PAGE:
On a roll with CicLAvia


In late April, some 200,000 people on foot and on cycles — most with two wheels, some with three or four and even one jerry-rigged to be two stories high — swarmed Venice Boulevard, clogging the roadway from downtown Los Angeles to the beach. They came from throughout the city, and they shared the road with grace, even under worse-than-rush-hour conditions. In its seventh incarnation, CicLAvia has truly come of age, its popularity reaching a level that defied even the highest of expectations.  

And so, it will happen again this Sunday, June 23, when the next CicLAvia takes place from 9 a.m. to 4 p.m., on a stretch of Wilshire Boulevard closed to cars to allow for pedestrians and cyclists to appreciate the shops, vendors and scenery of Los Angeles. Dubbed “Iconic Wilshire Boulevard,” the route will run from One Wilshire, at Wilshire and Grand Avenue downtown, to Fairfax, passing through Koreatown and MacArthur Park. Visitors interested in the history of the boulevard as they pass by can use a guide prepared by Catherine Gudis, an associate history professor at UC Riverside, which be available for free at the various “hubs” along the route. They can also download free podcasts by Edward Lifson, a senior lecturer at the USC School of Architecture, from ciclavia.org. Pedestrian areas at the beginning and end of the route will offer food trucks and activities sponsored by community partners and museums.

CicLAvia is modeled after a similar festival, Ciclovia, in Bogota, Colombia; both are intended to address the problems of traffic congestion and pollution that make it difficult for citizens to fully enjoy their home cities. In the spirit of promoting public space, participation in CicLAvia is free.

At least 100,000 people are expected to attend this weekend’s event, and Aaron Paley, executive director of CicLAvia, says he no longer worries about attracting a minimum number of people to the event, as it is the “largest event of its kind in terms of numbers in the U.S. and Canada.” He did not realize upon starting the project just how great the demand would be. CicLAvia’s success has allowed him to schedule two just two months apart, and he currently is working to make CicLAvia a monthly event, with new locations for in such places as Claremont, West Los Angeles, and the San Fernando and San Gabriel valleys.

“Iconic Wilshire Boulevard” will cost $400,000 to $500,000. According to its Web site, ciclavia.org, the nonprofit organization CicLAvia provides 40 percent of the resources for the event through donations from individuals, grants and corporate sponsorships. The city covers the rest of the cost, including such services as police, fire, traffic regulation and sanitation.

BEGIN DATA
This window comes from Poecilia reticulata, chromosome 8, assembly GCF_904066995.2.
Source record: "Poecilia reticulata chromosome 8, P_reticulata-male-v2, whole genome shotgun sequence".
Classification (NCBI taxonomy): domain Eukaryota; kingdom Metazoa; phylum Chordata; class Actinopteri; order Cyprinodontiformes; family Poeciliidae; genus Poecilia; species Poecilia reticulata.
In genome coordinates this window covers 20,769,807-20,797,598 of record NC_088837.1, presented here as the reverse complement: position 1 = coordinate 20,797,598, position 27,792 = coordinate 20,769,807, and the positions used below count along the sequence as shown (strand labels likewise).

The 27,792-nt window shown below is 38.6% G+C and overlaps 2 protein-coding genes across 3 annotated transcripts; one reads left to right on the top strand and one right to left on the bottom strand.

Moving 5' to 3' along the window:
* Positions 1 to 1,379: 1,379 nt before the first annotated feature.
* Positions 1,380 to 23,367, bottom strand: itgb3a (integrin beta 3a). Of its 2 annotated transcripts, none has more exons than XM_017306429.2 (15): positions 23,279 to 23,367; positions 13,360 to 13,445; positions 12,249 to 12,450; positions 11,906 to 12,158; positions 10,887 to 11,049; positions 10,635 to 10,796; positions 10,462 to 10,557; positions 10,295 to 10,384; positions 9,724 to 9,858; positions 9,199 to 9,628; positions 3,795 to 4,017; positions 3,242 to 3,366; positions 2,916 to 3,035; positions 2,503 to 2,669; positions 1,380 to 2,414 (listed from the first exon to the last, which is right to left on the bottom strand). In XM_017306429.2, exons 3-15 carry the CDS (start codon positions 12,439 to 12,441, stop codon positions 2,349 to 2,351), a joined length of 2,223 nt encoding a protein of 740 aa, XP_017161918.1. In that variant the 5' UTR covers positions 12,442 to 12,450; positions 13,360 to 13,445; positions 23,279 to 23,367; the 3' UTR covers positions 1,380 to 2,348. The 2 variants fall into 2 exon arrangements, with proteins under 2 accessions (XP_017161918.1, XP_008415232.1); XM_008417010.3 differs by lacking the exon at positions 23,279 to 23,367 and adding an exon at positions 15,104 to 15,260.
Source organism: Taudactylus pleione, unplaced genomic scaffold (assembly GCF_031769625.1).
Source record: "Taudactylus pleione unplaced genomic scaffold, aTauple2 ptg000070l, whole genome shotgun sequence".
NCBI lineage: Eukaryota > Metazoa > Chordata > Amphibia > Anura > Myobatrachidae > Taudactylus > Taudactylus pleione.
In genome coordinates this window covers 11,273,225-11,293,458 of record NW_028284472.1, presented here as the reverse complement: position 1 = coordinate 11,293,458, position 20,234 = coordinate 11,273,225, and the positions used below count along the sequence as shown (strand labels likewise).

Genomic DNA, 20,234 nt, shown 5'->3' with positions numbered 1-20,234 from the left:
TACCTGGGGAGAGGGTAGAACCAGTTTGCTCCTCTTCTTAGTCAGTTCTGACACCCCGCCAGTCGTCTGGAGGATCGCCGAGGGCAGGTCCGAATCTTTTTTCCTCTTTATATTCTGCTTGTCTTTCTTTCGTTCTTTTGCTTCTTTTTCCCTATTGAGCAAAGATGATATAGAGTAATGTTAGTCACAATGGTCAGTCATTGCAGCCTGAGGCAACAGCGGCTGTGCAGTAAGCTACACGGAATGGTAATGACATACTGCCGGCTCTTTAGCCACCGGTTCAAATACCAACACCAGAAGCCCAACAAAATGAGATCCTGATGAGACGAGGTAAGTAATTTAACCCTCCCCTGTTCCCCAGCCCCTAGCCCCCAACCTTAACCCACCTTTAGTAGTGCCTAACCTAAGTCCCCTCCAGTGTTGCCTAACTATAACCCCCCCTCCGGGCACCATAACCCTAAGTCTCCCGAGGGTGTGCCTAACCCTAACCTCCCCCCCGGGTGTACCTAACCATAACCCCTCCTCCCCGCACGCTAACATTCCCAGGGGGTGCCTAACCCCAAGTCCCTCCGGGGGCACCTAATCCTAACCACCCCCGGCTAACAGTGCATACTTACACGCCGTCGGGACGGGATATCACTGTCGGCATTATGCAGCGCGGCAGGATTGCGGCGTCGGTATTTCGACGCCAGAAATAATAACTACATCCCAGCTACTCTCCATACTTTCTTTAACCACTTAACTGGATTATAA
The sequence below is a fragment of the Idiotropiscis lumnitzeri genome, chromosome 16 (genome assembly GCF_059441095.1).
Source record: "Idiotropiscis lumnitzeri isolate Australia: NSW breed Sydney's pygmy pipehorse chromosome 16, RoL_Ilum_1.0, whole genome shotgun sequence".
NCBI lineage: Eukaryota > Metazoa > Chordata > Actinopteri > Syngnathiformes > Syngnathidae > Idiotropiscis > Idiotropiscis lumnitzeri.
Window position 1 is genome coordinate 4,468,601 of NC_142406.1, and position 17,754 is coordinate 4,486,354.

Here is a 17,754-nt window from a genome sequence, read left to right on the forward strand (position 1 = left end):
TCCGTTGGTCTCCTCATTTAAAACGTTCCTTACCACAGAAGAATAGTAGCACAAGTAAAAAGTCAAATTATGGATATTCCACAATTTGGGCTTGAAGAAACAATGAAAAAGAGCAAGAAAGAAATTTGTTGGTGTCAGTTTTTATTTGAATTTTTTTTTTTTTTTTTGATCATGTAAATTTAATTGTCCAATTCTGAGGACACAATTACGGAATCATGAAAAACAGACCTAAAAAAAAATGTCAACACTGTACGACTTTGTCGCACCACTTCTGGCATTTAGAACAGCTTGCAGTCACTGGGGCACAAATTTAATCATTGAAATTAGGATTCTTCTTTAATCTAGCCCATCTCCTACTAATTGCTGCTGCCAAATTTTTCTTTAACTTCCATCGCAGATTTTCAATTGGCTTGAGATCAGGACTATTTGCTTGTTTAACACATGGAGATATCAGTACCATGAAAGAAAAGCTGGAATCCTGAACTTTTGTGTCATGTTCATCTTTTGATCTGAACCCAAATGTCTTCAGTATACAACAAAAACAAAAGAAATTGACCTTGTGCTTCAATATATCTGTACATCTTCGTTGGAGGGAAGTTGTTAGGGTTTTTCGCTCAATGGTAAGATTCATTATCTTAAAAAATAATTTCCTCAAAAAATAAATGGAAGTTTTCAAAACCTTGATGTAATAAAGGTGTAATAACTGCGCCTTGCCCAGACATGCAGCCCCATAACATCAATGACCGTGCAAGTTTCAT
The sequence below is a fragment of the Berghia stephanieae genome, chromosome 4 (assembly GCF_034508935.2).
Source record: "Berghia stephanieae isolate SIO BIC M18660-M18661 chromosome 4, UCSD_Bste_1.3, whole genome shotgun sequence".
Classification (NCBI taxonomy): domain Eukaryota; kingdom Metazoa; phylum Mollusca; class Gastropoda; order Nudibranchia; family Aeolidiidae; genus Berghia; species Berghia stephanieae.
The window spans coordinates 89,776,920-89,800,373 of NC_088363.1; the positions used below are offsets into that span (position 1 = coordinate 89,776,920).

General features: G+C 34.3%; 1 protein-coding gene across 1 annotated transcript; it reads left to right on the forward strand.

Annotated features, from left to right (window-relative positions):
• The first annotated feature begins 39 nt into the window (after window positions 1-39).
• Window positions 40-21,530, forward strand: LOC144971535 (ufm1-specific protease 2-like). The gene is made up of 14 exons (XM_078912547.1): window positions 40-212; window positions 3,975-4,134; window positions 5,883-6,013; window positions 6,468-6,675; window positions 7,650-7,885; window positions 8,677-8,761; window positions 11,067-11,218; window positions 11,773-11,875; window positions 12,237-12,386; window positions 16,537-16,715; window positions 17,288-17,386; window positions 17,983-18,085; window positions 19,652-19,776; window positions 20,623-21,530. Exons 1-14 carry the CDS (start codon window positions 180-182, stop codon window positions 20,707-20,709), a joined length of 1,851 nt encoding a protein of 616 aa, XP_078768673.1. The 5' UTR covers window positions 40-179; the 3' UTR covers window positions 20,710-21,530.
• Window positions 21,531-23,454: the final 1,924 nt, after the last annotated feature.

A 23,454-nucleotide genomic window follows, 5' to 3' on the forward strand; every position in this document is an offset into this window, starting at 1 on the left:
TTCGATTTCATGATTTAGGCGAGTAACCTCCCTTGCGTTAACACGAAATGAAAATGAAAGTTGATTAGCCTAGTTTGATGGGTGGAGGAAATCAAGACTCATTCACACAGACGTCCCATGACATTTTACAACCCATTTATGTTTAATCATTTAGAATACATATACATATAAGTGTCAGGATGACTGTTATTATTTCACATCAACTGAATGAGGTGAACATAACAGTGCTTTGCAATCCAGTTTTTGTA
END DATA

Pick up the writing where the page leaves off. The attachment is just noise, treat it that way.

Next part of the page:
Paley has devoted much of his life to creating and utilizing public space. He is the founder of Yiddishkayt, an organization that attempts to infuse modern life in Los Angeles with Yiddish culture, both to enrich Jewish life in L.A. and to keep Yiddish alive outside of academia. He is also the president of Community Arts Resources, which uses marketing expertise, a database and other outreach methods to assist cultural and arts organizations in attracting a greater number of people to events and festivals. 

“For me … what they have in common is how we as people deal with this city, and how we as Angelenos treat each other and think about each other. Those values are all based on how I was raised as a secular, left-wing, Yiddish-ist Jew in L.A.,” Paley said. “I was raised with a very strong sense of social engagement and a very strong sense that it is important to understand ourselves as Jews within the context of the society we live in.”

This time, he is especially excited for people to experience “the absolute beauty” of Wilshire Boulevard, which he calls “the spine of the city.” And he points to the Jewish architecture along the route, including the iconic Wilshire Boulevard Temple and the Dunes Inn, the latter designed by Jewish architect Sam Reisbord. 

“A great Jewish outing in Los Angeles is to enjoy your city and your neighbors and to fall in love with this city all over again,” Paley said.

For more information on the upcoming CicLAvia, visit www.ciclavia.org.

Cardboard bicycle can change the world, says Israeli inventor


A bicycle made almost entirely of cardboard has the potential to change transportation habits from the world's most congested cities to the poorest reaches of Africa, its Israeli inventor says.

Izhar Gafni, 50, is an expert in designing automated mass-production lines. He is an amateur cycling enthusiast who for years toyed with an idea of making a bicycle from cardboard.

He told Reuters during a recent demonstration that after much trial and error, his latest prototype has now proven itself and mass production will begin in a few months.

“I was always fascinated by applying unconventional technologies to materials and I did this on several occasions. But this was the culmination of a few things that came together. I worked for four years to cancel out the corrugated cardboard's weak structural points,” Gafni said.